Once Upon A Time
Once Upon A Time is a song inspired by themes in the story, Once I Was An Apple. The music and lyrics are written and performed by Calvin Cory, who is currently in the recording process. We look forward to sharing it with you very soon!
This year, I felt inspired by the idea of an allegory symbolizing a bittersweet pattern I saw recurring throughout my own life. As a middle aged adult now, I can look back and see that some of the most deeply painful moments involved a separation of some kind from a parent figure, or phase of life for which I had developed a love and comfort. I’m thinking of things like my mother passing away when I was 13, graduating high school, and the last official act of my own childhood–having a child of my own.
Sometimes these separation moments involved feeling left out, cold, confused and vulnerable outside the safety, love and support of the previous phase. But ironically, it was in the dark, lonely distance or exile that I came to know some of the deepest yearnings to make myself better, and seek to reach upward and find or create a situation where I could feel those same warm feelings again.
I saw that this pattern occurs from a microcosmic level, such as a baby leaving its mother’s womb, to a macroscopic level, including what I believe to be the purpose of life–leaving a Heavenly Father’s side to come down to Earth for this mortal and often difficult phase of our development. The pattern is visible all throughout the universe: a seed, or particle, breaks off and is separated from the thing which formed it. If it grows and develops, gathering more nutrients or elements to it, it can eventually become the thing from which it fell, producing the same seed it once was.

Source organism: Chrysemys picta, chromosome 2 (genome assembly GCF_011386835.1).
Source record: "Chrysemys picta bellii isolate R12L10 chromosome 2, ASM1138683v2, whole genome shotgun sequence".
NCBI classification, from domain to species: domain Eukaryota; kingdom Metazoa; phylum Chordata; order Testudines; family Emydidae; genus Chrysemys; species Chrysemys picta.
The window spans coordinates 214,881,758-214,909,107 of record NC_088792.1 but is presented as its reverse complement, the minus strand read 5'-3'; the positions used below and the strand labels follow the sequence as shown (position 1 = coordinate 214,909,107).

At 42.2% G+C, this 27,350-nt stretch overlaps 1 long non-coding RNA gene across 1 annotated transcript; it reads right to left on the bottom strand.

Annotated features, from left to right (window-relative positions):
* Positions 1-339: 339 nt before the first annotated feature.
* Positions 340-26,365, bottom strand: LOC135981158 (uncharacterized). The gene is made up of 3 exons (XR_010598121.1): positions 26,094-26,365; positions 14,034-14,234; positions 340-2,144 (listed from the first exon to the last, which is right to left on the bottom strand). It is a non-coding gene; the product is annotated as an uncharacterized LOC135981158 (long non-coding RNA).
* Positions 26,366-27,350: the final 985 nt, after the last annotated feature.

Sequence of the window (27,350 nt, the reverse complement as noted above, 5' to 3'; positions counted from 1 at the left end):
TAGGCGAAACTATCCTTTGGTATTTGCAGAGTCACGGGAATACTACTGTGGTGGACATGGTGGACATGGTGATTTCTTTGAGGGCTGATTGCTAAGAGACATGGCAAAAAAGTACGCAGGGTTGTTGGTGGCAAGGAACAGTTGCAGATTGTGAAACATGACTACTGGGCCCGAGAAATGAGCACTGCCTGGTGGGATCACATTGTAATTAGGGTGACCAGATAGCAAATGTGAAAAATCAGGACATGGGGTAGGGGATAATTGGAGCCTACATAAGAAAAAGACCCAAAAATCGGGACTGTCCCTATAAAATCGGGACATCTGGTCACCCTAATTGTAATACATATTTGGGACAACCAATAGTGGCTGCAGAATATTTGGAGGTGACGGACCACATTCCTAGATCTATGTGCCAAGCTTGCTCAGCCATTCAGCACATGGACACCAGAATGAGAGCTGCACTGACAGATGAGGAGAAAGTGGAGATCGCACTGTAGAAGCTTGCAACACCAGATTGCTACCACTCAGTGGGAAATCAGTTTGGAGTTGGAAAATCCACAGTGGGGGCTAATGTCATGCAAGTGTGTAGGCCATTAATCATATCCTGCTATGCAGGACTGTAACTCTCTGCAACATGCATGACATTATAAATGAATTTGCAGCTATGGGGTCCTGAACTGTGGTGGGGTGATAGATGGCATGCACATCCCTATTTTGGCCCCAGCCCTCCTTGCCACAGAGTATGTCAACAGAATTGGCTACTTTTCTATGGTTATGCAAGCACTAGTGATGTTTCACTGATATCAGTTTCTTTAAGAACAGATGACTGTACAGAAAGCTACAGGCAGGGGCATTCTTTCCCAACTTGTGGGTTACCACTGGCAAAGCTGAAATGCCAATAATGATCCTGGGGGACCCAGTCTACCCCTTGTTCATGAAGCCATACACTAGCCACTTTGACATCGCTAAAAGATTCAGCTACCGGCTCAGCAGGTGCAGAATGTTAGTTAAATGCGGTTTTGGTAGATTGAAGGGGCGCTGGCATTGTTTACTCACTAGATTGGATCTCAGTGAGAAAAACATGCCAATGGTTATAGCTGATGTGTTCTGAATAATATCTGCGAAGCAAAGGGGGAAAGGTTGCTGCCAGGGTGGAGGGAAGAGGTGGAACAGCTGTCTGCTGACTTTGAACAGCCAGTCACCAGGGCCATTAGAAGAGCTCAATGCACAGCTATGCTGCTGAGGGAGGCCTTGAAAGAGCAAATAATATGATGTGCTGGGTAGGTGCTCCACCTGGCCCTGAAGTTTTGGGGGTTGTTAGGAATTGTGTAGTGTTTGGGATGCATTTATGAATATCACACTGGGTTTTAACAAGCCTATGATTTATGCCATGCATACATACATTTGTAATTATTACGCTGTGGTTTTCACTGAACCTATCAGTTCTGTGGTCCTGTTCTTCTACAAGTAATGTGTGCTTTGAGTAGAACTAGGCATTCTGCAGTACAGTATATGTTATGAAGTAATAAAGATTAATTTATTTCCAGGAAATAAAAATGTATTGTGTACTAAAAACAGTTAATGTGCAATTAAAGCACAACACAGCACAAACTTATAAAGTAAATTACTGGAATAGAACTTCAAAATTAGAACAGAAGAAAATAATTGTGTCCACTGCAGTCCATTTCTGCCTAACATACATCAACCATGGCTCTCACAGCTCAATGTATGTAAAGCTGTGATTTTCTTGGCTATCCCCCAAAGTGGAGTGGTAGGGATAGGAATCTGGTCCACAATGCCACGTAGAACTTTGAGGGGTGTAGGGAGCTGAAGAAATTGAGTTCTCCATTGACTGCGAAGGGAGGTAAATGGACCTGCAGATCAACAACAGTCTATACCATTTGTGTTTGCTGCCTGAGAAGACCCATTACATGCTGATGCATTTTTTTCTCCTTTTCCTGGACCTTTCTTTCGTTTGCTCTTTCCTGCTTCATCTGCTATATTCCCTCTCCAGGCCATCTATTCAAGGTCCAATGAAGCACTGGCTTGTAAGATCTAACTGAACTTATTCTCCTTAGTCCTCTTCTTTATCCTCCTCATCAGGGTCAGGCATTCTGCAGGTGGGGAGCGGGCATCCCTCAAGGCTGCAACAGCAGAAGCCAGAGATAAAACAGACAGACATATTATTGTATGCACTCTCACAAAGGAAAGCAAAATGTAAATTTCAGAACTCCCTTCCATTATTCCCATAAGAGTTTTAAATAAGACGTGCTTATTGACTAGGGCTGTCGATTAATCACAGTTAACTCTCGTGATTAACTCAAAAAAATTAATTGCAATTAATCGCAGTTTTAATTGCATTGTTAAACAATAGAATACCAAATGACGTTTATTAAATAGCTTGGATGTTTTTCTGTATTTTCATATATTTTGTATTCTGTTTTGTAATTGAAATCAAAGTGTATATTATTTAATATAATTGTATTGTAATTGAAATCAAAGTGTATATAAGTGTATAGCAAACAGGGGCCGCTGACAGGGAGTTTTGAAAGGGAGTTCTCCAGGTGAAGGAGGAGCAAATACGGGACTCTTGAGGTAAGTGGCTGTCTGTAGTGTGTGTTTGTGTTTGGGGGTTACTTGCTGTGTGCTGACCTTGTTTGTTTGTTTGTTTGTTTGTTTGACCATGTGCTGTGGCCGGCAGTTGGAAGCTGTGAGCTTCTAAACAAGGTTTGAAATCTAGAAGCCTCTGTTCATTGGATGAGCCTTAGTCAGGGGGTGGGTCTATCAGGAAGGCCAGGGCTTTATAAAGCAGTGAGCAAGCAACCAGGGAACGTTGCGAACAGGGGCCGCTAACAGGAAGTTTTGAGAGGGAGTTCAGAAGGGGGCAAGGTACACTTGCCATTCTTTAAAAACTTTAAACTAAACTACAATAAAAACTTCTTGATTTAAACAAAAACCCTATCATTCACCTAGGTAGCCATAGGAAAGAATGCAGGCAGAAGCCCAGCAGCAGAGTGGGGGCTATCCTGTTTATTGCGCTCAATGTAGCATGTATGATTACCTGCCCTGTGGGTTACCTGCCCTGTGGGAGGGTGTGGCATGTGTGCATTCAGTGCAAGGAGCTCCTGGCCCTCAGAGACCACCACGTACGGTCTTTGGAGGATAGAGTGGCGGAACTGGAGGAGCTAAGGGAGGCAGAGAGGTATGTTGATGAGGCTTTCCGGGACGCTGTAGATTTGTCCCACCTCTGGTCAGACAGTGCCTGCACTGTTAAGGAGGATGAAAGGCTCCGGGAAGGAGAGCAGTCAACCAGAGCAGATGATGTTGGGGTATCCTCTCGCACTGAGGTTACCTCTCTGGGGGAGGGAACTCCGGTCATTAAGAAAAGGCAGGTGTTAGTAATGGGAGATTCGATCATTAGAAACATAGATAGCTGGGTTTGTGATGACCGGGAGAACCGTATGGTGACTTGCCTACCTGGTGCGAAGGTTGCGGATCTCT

In every one of my own separation experiences, I always long to return to those moments, those joys of the earlier childhood phases. But in situations where I have finally found my way back, I am no longer able to enjoy things from the perspective I once did. Instead of being the star, I am the guy holding the stopwatch, the guy without a costume waiting out in the street at each house on Halloween, the one making sure the doors are locked at night. You’d think this would be an unfortunate and lackluster end, but on the contrary I enjoy these moments so much deeper, and with much greater, and longer lasting satisfaction. No longer the naive receiver, I return as the giver–and my joy in those moments comes from watching the growth of the ones receiving.
Thus in order to grow we must let go of that which supports us, often falling into error and uncertainty. Remembering the warmth of our past phases provides the essential motivations to return. Stumbling in our inexperience, we must choose whether the depth of our fall will remain the depth of our pain, or whether to stand and let it mark the depth of our joy and happiness.
In the end, the most tender moments of gratitude occur whenever we make it back, and begin to understand how much those who cared for us must have loved and believed in us before we yet knew how much of a difference that makes.